Someone recently forwarded me an email that was supposed to have been written by Ben Stein all about how he didn't mind when people wished him a "Merry Christmas" or if there was a Christmas nativity scene out in public as long as there was a menorah nearby too. That was all well and good until it went off about Madeline Murray O'Hair and how the country went down the tube when we "took God out of the schools." At that point, I suspected maybe this wasn't all Ben Stein's creation and sure enough, posted the actual transcript of Stein's rant and it didn't include all that latter stuff.

Sometimes I wonder what all the hoo-ha is for.

Here's my take on this whole topic.

Personally, I'm happy to wish the people I know are Christian a "Merry Christmas" at this time of year, but I'd rather say "Happy Holidays" to people I don't know, because I'd frankly rather they have a Happy Hanukkah if they happen to be Jewish, or a Happy Winter Solstice if they happen to be pagan (or Celts). And it's easier than asking each person I meet or who checks out in line near me at the store what their faith tradition is (if they have one). And I'm not at all offended by people who wish me "Happy Holidays." In fact, I appreciate the fact that they're not assuming anything about me that they don't know.

I'm also happy to see Nativity scenes out in public but if they are put there by state or government entities, then they'd need to also put something that honors the seasonal holidays of every religion represented in their community out there too. If they're willing to do that, then I say "mazel tov!" If not, then they should stick to holiday lights and snowflakes and let the churches do the creches. (and I feel the same way about the Ten Commandments)

My understanding of Scripture tells me that God is everywhere, and especially in my heart, so if God is in my heart and in my silent prayers when I am in school (or on the job, or at Ingles), then God is still in school with me and no one can change that. And that's good enough for me. I don't need some football coach or some squeaky clean valedictorian to invoke God for me, thank you very much. I can do that on my own, whenever and wherever I need to.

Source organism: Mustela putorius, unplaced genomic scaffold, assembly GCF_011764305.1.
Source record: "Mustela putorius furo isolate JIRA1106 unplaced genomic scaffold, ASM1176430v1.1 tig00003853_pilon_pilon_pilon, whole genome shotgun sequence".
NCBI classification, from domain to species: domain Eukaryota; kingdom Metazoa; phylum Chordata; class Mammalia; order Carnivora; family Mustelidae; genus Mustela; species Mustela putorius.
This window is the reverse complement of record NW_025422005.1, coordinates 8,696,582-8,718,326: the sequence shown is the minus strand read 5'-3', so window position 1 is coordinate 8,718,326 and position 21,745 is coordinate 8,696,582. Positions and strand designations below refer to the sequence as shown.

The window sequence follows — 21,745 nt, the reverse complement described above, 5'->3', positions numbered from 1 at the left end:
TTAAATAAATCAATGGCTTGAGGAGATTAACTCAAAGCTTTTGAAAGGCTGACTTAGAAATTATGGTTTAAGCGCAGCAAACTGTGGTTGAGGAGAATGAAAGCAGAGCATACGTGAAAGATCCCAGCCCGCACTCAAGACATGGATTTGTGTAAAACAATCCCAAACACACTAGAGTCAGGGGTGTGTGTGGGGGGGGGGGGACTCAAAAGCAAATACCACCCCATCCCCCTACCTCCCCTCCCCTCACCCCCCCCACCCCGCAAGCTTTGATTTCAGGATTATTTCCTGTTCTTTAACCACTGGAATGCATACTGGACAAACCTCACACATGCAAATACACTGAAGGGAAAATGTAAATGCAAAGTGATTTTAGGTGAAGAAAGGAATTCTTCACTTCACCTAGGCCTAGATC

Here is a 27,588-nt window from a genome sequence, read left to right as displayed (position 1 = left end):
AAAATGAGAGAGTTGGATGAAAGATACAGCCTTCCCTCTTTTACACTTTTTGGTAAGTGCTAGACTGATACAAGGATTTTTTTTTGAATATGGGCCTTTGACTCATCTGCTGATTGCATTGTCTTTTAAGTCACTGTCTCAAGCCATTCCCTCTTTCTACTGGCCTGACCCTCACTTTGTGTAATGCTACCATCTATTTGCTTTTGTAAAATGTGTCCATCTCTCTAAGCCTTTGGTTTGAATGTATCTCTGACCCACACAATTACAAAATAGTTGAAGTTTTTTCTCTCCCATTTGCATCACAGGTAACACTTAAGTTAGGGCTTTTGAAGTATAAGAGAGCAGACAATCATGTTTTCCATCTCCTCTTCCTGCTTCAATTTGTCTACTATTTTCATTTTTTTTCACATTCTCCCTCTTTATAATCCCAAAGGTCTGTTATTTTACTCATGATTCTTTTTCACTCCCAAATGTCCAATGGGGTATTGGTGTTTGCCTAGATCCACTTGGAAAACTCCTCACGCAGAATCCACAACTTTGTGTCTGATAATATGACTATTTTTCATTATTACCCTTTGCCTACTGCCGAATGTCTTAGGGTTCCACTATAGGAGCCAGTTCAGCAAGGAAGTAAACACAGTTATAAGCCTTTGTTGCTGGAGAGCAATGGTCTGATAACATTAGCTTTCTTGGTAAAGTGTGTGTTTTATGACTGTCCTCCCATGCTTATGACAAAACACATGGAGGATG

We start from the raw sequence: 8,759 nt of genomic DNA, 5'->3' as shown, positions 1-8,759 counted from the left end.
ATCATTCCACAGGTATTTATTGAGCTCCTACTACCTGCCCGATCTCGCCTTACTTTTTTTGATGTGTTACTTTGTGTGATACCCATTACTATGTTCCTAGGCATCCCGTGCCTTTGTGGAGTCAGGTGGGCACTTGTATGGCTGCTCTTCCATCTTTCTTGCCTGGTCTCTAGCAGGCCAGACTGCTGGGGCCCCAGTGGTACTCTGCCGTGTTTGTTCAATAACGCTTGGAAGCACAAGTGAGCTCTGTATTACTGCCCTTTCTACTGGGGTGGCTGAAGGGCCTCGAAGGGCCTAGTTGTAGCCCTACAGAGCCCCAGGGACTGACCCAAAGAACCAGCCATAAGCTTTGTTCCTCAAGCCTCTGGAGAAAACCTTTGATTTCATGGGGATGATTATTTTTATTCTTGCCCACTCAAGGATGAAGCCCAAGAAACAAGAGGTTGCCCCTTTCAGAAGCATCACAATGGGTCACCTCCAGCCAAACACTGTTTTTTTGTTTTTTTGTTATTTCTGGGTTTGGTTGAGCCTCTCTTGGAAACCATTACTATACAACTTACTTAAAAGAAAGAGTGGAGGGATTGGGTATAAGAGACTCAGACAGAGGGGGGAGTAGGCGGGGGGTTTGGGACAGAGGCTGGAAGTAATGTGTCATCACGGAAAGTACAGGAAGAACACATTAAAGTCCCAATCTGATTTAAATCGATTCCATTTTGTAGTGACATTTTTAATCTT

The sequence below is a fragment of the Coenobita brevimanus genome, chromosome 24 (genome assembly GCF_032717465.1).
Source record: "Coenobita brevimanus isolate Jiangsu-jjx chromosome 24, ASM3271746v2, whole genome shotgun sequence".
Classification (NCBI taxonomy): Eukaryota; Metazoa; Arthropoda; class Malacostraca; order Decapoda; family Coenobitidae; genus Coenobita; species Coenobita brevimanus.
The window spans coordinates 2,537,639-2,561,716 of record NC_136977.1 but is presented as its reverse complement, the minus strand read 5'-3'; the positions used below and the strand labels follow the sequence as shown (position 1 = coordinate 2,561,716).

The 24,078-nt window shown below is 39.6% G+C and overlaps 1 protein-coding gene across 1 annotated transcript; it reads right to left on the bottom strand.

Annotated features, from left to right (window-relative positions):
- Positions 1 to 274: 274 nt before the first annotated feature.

So whatever your celebration this time of year - I wish you a good one.

Thursday, October 9, 2008

In Cars and Politics, New Thinking Needed

The very first car I ever owned was a light blue Pontiac Gran Le Mans. It was a lot of steel for a college junior to be driving around, but it came at a good price and I needed something safe. That car later carried me to Georgia where the radio played Kenny Loggins’ song “This Is It” as I exited I-75 in my post-college move to Marietta.

Next, I drove a Mazda and then a Ford, both with 5-speed stick shift transmissions that made the driving experience a lot more interesting. All of those cars came to me “gently used,” and I drove them well into six-digit mileage before they were “retired.” But after the Ford, I decided it was time for me to buy my first brand-new car.

Though I’d had a good experience with the Ford, it seemed that most American-made small cars of the time were rated poorly in quality and maintenance. The Japanese cars I considered lasted longer and got better gas mileage.

But there was a fairly new player on the scene, and though they were actually a division of General Motors, the Saturn car company downplayed their parentage because they were truly doing something different. Saturn built their cars using state-of-the-art practices and their employees were energized and committed n a way that seemed truly unique to that industry. That really got my attention, and so I purchased a Saturn sedan and loved it for a long time. Before Saturn came along, American auto manufacturers were stuck in a rut and it took someone who was willing to think in a completely different way to change that.

I feel that politics in our country is in the same kind of rut. No matter what party they belong to, it seems most politicians are willing to do and say whatever it takes just to keep their jobs, and the more divisive the language the better. It has all just become a game of shaking hands with the devil to raise money, pushing the agendas of the most well-heeled special interests, and telling the public whatever lies are needed to make sure they get re-elected. To heck with the painful truth of where our short-sighted decisions are taking us – whether that be into deep debt, environmental ruin or endless wars.

Most frustrating to me is the unwillingness of either party to see the deeper nature of things – both causes and effects. In my view, the Republicans want to make it all about personal responsibility and morality and turn a blind eye to the real systemic injustices that make it nearly impossible for a lot of people to get ahead. On the other hand, the Democrats want to make it all about fixing a broken system and helping people through government, while turning a blind eye to personal responsibility and self-sufficiency. This split-brain approach only serves to slap a few bandages on the bleeding while ignoring the life-threatening conditions underneath.

Just like when Saturn emerged on the automotive scene, I believe we now have a man on the political scene who really thinks differently and who recognizes that our national problems are not either-or. That man is Barack Obama. For me, he is a breath of fresh air in an environment that has become dangerously polluted. I first recognized his gifts in 2004 during his run for Senate and I hoped and prayed that he would one day become President of this country.

I can’t tell anyone else how to vote, but I can write here that I believe Senator Obama has what it takes to help us take our country back from the moneyed power brokers, the corporate lobbyists and the “same old, same olds” who have been driving us farther and farther away from who we were born to be back in 1776.